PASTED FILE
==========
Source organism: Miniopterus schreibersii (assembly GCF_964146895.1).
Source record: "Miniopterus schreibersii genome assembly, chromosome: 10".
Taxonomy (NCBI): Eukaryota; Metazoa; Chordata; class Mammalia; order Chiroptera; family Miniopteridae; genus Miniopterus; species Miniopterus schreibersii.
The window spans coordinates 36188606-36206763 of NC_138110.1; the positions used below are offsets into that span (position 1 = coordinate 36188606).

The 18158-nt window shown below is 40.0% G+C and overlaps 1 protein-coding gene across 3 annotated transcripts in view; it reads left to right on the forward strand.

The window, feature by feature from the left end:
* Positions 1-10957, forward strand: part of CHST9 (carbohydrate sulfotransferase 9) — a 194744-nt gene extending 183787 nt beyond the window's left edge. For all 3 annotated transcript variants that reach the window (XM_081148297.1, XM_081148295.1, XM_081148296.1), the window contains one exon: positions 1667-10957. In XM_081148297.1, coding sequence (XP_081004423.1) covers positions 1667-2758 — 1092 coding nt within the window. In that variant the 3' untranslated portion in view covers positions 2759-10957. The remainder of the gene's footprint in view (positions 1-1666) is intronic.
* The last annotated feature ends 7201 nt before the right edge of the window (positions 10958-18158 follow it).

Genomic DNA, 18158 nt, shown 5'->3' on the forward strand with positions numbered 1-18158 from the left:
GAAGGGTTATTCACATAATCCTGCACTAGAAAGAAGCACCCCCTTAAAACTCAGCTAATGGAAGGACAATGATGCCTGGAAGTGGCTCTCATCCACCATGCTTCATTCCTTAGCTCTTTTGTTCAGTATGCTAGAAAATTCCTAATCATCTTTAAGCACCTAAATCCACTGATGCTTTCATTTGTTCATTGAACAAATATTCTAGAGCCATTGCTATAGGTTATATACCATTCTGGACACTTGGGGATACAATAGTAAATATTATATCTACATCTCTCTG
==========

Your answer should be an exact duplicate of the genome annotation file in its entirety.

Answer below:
Source organism: Miniopterus schreibersii (assembly GCF_964146895.1).
Source record: "Miniopterus schreibersii genome assembly, chromosome: 10".
Taxonomy (NCBI): Eukaryota; Metazoa; Chordata; class Mammalia; order Chiroptera; family Miniopteridae; genus Miniopterus; species Miniopterus schreibersii.
The window spans coordinates 36188606-36206763 of NC_138110.1; the positions used below are offsets into that span (position 1 = coordinate 36188606).

The 18158-nt window shown below is 40.0% G+C and overlaps 1 protein-coding gene across 3 annotated transcripts in view; it reads left to right on the forward strand.

The window, feature by feature from the left end:
* Positions 1-10957, forward strand: part of CHST9 (carbohydrate sulfotransferase 9) — a 194744-nt gene extending 183787 nt beyond the window's left edge. For all 3 annotated transcript variants that reach the window (XM_081148297.1, XM_081148295.1, XM_081148296.1), the window contains one exon: positions 1667-10957. In XM_081148297.1, coding sequence (XP_081004423.1) covers positions 1667-2758 — 1092 coding nt within the window. In that variant the 3' untranslated portion in view covers positions 2759-10957. The remainder of the gene's footprint in view (positions 1-1666) is intronic.
* The last annotated feature ends 7201 nt before the right edge of the window (positions 10958-18158 follow it).

Genomic DNA, 18158 nt, shown 5'->3' on the forward strand with positions numbered 1-18158 from the left:
GAAGGGTTATTCACATAATCCTGCACTAGAAAGAAGCACCCCCTTAAAACTCAGCTAATGGAAGGACAATGATGCCTGGAAGTGGCTCTCATCCACCATGCTTCATTCCTTAGCTCTTTTGTTCAGTATGCTAGAAAATTCCTAATCATCTTTAAGCACCTAAATCCACTGATGCTTTCATTTGTTCATTGAACAAATATTCTAGAGCCATTGCTATAGGTTATATACCATTCTGGACACTTGGGGATACAATAGTAAATATTATATCTACATCTCTCTG